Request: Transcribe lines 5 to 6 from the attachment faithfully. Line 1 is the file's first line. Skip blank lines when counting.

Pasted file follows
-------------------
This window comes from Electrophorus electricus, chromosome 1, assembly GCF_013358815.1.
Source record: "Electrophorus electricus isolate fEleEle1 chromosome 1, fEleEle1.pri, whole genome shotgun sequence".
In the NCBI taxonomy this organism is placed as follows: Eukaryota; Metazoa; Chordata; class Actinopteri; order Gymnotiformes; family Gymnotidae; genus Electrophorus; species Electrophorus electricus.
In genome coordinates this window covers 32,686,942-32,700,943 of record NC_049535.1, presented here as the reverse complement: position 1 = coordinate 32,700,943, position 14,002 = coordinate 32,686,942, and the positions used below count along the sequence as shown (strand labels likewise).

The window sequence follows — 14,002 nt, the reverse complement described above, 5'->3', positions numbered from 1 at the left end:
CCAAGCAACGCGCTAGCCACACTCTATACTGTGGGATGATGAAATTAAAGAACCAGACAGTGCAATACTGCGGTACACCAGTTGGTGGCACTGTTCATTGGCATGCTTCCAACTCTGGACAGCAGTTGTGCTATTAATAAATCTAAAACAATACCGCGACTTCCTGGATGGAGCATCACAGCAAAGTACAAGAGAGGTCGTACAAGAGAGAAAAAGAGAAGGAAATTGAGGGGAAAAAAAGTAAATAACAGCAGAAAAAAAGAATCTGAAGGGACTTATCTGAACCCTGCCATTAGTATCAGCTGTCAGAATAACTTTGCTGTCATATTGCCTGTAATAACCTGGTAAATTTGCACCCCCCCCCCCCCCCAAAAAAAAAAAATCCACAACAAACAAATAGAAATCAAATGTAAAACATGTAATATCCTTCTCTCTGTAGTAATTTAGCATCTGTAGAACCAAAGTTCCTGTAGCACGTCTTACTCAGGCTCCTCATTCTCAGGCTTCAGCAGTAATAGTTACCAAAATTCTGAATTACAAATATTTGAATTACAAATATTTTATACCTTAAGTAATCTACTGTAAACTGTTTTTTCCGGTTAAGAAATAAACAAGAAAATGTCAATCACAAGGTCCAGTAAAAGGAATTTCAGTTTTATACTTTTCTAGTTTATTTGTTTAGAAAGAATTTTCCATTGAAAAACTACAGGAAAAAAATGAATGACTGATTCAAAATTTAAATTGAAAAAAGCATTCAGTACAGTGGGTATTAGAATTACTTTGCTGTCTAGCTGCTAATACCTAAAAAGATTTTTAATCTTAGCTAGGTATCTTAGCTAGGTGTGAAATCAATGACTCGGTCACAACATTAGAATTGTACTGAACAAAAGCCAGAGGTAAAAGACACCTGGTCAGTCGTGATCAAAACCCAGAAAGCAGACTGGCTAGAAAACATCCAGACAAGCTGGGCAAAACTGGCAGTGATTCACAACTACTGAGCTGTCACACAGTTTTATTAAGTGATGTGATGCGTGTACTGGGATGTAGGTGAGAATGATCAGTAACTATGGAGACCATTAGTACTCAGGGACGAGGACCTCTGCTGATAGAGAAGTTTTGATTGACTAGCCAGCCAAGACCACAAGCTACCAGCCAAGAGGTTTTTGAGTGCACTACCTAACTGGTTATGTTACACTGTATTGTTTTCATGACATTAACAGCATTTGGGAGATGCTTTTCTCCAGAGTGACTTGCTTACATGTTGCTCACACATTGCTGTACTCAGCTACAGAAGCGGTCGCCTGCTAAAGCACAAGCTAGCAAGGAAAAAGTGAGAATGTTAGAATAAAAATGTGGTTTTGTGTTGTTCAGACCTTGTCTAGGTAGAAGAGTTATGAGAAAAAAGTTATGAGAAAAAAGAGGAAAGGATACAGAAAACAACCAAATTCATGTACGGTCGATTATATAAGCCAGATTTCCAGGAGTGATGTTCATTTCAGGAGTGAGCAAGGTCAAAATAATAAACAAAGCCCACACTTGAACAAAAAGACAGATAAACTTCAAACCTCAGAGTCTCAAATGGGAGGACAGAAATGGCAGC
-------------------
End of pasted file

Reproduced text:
The window sequence follows — 14,002 nt, the reverse complement described above, 5'->3', positions numbered from 1 at the left end:
CCAAGCAACGCGCTAGCCACACTCTATACTGTGGGATGATGAAATTAAAGAACCAGACAGTGCAATACTGCGGTACACCAGTTGGTGGCACTGTTCATTGGCATGCTTCCAACTCTGGACAGCAGTTGTGCTATTAATAAATCTAAAACAATACCGCGACTTCCTGGATGGAGCATCACAGCAAAGTACAAGAGAGGTCGTACAAGAGAGAAAAAGAGAAGGAAATTGAGGGGAAAAAAAGTAAATAACAGCAGAAAAAAAGAATCTGAAGGGACTTATCTGAACCCTGCCATTAGTATCAGCTGTCAGAATAACTTTGCTGTCATATTGCCTGTAATAACCTGGTAAATTTGCACCCCCCCCCCCCCCCAAAAAAAAAAAATCCACAACAAACAAATAGAAATCAAATGTAAAACATGTAATATCCTTCTCTCTGTAGTAATTTAGCATCTGTAGAACCAAAGTTCCTGTAGCACGTCTTACTCAGGCTCCTCATTCTCAGGCTTCAGCAGTAATAGTTACCAAAATTCTGAATTACAAATATTTGAATTACAAATATTTTATACCTTAAGTAATCTACTGTAAACTGTTTTTTCCGGTTAAGAAATAAACAAGAAAATGTCAATCACAAGGTCCAGTAAAAGGAATTTCAGTTTTATACTTTTCTAGTTTATTTGTTTAGAAAGAATTTTCCATTGAAAAACTACAGGAAAAAAATGAATGACTGATTCAAAATTTAAATTGAAAAAAGCATTCAGTACAGTGGGTATTAGAATTACTTTGCTGTCTAGCTGCTAATACCTAAAAAGATTTTTAATCTTAGCTAGGTATCTTAGCTAGGTGTGAAATCAATGACTCGGTCACAACATTAGAATTGTACTGAACAAAAGCCAGAGGTAAAAGACACCTGGTCAGTCGTGATCAAAACCCAGAAAGCAGACTGGCTAGAAAACATCCAGACAAGCTGGGCAAAACTGGCAGTGATTCACAACTACTGAGCTGTCACACAGTTTTATTAAGTGATGTGATGCGTGTACTGGGATGTAGGTGAGAATGATCAGTAACTATGGAGACCATTAGTACTCAGGGACGAGGACCTCTGCTGATAGAGAAGTTTTGATTGACTAGCCAGCCAAGACCACAAGCTACCAGCCAAGAGGTTTTTGAGTGCACTACCTAACTGGTTATGTTACACTGTATTGTTTTCATGACATTAACAGCATTTGGGAGATGCTTTTCTCCAGAGTGACTTGCTTACATGTTGCTCACACATTGCTGTACTCAGCTACAGAAGCGGTCGCCTGCTAAAGCACAAGCTAGCAAGGAAAAAGTGAGAATGTTAGAATAAAAATGTGGTTTTGTGTTGTTCAGACCTTGTCTAGGTAGAAGAGTTATGAGAAAAAAGTTATGAGAAAAAAGAGGAAAGGATACAGAAAACAACCAAATTCATGTACGGTCGATTATATAAGCCAGATTTCCAGGAGTGATGTTCATTTCAGGAGTGAGCAAGGTCAAAATAATAAACAAAGCCCACACTTGAACAAAAAGACAGATAAACTTCAAACCTCAGAGTCTCAAATGGGAGGACAGAAATGGCAGC